Dias said that the program of international socialism was not strange or accidental. “In Sri Lanka the political traditions of the working class are rooted in internationalist foundations. The Revolutionary Communist League (RCL) was founded in 1968 to revive that proud history of Sri Lankan working class to fight for internationalism.” The Lanka Sama Samaja Party (LSSP) betrayed those principles in 1964 by entering into the bourgeois SLFP coalition of Sirimavo Bandaranaike.
In contrast to Rajapakse and Wickremesinghe, Dias said, the SEP is not making any empty election promises. “We present proposals for the working class to begin to think as an international class and act politically independent of the bourgeois parties and their left hangers on. The working class must turn to study its own history. With that understanding, workers must take the initiative to fight for a socialist program to rally the poor and solve the problems of every section of the masses including Tamil people, the oppressed peasants and the unemployed.”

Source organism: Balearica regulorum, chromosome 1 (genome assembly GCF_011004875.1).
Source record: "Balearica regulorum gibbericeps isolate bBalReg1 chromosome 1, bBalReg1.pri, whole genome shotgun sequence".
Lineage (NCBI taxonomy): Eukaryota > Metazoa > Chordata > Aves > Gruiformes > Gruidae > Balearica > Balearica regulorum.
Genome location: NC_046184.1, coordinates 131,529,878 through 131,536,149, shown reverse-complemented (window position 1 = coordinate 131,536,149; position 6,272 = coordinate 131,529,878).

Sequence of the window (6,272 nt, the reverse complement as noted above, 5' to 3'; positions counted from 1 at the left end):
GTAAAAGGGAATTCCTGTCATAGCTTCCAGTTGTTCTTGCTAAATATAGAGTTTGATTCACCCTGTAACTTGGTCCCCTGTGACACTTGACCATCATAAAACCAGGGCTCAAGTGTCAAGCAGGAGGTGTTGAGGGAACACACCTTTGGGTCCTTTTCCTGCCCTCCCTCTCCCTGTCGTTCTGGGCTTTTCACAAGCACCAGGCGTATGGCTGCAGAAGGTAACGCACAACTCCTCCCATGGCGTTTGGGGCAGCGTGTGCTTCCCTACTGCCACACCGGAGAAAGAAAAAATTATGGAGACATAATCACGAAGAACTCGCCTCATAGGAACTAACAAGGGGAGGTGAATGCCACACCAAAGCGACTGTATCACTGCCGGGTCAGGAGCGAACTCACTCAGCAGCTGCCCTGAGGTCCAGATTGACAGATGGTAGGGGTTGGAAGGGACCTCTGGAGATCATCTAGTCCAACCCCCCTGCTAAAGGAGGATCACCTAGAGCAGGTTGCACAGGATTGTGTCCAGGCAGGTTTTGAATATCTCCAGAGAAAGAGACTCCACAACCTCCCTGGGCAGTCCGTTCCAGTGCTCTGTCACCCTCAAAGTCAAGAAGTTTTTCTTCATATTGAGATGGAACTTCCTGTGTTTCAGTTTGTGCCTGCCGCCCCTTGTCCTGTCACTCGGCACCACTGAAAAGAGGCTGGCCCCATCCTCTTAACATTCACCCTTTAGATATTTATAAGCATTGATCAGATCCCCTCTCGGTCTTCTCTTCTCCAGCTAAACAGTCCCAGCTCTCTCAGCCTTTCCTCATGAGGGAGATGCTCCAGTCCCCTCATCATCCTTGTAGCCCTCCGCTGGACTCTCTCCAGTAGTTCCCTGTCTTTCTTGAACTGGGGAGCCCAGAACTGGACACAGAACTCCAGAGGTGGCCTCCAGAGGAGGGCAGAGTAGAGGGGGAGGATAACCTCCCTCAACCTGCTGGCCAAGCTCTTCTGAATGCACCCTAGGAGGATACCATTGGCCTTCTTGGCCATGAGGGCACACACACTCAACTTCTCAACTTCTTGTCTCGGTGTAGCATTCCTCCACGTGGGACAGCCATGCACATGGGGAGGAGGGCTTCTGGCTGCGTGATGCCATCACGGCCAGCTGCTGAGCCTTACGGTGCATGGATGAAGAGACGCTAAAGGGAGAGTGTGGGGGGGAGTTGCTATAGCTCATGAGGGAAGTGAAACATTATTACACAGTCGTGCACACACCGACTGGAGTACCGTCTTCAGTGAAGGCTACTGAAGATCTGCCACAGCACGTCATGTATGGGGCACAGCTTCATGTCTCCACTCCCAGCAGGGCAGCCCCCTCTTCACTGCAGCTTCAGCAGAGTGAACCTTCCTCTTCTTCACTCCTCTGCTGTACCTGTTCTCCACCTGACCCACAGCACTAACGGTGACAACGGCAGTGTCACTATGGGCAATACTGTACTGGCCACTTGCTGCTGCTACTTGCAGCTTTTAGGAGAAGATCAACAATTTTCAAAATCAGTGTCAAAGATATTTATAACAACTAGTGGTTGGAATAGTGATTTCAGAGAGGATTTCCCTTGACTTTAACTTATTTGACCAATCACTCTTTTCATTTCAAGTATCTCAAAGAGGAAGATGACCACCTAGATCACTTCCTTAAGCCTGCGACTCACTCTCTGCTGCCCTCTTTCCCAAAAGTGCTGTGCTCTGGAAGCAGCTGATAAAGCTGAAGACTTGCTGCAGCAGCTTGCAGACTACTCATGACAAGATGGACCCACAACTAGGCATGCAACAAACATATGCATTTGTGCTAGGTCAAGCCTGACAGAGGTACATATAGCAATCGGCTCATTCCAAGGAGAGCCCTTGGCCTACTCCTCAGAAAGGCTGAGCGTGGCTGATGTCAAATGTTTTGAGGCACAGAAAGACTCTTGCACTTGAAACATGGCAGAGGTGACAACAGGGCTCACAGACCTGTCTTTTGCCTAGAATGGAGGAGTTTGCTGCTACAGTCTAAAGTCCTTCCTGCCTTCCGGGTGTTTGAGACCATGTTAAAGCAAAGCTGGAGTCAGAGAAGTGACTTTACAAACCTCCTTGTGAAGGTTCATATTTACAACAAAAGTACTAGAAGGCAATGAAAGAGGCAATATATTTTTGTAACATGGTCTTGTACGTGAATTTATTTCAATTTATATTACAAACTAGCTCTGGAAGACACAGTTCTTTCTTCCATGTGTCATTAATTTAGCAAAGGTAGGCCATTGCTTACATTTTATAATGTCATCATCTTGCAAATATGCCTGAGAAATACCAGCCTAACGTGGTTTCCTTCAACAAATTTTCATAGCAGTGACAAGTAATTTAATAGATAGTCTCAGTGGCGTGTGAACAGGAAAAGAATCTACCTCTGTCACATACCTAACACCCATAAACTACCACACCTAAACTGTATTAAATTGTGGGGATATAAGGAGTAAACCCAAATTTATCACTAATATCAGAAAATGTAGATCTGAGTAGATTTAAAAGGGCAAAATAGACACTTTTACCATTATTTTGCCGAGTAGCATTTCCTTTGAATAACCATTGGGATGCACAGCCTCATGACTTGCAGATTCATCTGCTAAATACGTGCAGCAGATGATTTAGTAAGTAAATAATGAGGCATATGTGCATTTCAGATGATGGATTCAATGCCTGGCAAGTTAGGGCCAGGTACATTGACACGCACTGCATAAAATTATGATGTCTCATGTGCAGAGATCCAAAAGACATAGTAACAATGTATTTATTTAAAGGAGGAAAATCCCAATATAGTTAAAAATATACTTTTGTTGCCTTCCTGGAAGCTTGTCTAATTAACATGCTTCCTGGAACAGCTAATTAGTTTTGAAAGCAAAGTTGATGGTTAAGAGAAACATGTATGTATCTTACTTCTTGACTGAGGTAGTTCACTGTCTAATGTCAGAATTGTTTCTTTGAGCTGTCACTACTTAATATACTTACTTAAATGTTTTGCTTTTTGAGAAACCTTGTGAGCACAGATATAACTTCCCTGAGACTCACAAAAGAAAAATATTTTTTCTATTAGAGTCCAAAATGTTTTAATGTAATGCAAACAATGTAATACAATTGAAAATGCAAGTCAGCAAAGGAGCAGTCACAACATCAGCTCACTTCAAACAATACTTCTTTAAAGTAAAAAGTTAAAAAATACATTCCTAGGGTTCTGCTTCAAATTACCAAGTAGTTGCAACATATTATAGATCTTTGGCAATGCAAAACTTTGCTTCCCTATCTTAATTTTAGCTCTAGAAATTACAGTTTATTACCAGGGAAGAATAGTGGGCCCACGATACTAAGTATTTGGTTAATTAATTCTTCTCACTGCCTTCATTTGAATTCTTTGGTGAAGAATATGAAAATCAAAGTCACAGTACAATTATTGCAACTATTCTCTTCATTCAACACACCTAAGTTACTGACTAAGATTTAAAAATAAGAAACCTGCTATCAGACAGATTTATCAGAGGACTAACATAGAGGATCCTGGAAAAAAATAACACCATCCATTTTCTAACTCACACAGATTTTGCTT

A number of people stayed behind to speak to Dias and other SEP members. Sivam said he had been a Communist Party member and previously supported the old left. “But now this so-called left is left in extreme right!” he said, pointing to the fact that the LSSP and CP are supporting Rajapakse, despite his alliance with the Sinhala extremists of JVP and JHU.
Weeratillake, a graduate from University of Peradeniya, said: “I believe that a serious alternative is badly needed to solve the war and economic problems in our country. I listened to the lecture and I have already read some of the printed material too. I can see a good future in this program. It must attract the attention of the masses.”